Congenital hip dislocation


Hip dysplasia is considered to be a multifactorial condition. That means that several factors are involved in causing the condition to manifest.

Some studies suggest a hormonal link. Specifically the hormone relaxin has been indicated.
A genetic factor is indicated by the trait running in families and increased occurrence in some ethnic populations (e.g. native Americans, Lapps / Sami people). A locus has been described on chromosome 13. Beukes familial dysplasia, on the other hand, was found to map to an 11-cM region on chromosome 4q35. With nonpenetrant carriers not affected.

As an acquired condition it has often been linked to traditions of swaddling infants or use of a cradle board which locks the hip joint in an "abducted" position for extended periods. Modern swaddling techniques allow some room for leg movement.
Further risk factors include breech birth and firstborns. In breech position the femoral head tends to get pushed out of the socket. A narrow uterus also facilitates hip joint dislocation during fetal development and birth.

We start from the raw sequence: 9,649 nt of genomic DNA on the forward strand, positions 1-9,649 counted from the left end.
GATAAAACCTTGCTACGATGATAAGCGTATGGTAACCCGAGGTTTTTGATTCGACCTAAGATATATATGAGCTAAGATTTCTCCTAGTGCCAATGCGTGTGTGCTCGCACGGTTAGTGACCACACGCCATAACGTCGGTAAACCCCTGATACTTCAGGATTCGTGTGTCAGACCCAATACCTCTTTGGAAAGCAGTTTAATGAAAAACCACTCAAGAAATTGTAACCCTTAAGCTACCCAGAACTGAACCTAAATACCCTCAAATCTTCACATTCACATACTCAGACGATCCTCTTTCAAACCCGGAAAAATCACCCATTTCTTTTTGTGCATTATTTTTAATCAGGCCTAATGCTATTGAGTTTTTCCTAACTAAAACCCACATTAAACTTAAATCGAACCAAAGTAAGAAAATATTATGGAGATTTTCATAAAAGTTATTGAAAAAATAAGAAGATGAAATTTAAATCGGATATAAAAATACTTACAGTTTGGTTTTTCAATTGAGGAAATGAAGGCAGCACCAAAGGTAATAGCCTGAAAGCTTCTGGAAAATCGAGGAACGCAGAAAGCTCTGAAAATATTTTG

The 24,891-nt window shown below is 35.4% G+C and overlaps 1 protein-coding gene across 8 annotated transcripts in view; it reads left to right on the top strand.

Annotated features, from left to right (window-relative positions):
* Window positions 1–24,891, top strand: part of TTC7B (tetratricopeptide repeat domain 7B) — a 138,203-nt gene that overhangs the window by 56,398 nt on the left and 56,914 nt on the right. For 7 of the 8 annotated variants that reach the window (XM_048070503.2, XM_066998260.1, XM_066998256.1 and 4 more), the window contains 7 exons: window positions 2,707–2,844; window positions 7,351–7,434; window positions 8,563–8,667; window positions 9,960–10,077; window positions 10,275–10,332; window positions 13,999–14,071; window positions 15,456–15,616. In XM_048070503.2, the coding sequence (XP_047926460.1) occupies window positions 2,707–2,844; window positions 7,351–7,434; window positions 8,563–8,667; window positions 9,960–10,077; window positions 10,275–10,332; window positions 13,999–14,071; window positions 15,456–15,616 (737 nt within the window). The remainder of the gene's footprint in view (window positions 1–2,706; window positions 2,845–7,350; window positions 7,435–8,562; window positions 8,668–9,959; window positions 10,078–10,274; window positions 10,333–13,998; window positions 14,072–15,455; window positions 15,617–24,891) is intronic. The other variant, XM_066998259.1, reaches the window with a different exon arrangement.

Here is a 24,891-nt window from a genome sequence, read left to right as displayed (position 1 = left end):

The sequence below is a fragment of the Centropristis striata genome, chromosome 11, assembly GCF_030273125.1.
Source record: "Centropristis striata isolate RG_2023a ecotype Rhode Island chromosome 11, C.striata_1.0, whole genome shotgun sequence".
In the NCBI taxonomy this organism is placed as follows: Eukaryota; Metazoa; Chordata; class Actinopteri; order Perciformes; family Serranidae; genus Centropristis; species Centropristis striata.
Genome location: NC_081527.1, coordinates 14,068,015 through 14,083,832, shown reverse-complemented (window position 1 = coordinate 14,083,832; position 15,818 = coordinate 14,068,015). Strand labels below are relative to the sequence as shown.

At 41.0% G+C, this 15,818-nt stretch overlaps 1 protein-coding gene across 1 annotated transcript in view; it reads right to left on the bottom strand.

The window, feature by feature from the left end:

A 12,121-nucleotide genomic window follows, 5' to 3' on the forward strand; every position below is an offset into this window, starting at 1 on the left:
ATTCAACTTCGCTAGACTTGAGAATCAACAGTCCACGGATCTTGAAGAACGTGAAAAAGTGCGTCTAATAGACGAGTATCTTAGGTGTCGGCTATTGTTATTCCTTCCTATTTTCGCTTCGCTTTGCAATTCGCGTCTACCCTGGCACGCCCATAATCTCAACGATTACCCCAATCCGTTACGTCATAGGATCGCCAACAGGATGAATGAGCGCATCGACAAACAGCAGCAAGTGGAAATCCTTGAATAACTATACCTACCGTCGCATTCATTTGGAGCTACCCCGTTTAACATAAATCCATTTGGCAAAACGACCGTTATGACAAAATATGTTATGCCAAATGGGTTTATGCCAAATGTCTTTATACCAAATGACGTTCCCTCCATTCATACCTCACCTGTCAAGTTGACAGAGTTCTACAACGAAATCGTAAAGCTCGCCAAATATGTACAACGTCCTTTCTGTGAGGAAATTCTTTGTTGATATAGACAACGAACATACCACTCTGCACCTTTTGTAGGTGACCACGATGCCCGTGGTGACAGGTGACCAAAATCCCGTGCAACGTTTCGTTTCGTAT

Most countries have standard newborn exams that include a hip joint exam screening for early detection of hip dysplasia. It can often be detected by a "click" or more precisely "clunk" in the hip (although not all clicks indicate hip dysplasia). Two maneuvers commonly employed for diagnosis in neonatal exams are the Ortolani maneuver and the Barlow maneuver.

The condition can be confirmed by ultrasound and X-ray. Ultrasound imaging yields better results defining the anatomy until the cartilage is ossified. When the infant is around 3 months old a clear roentgenographic image can be achieved. Unfortunately the time the joint gives a good x-ray image is also the point at which nonsurgical treatment methods cease to give good results. In x-ray imaging dislocation may be indicated if the Shenton's line (an arc drawn from the medial femoral neck through the superior margin of the obturator foramen) does not result in a smooth arc.




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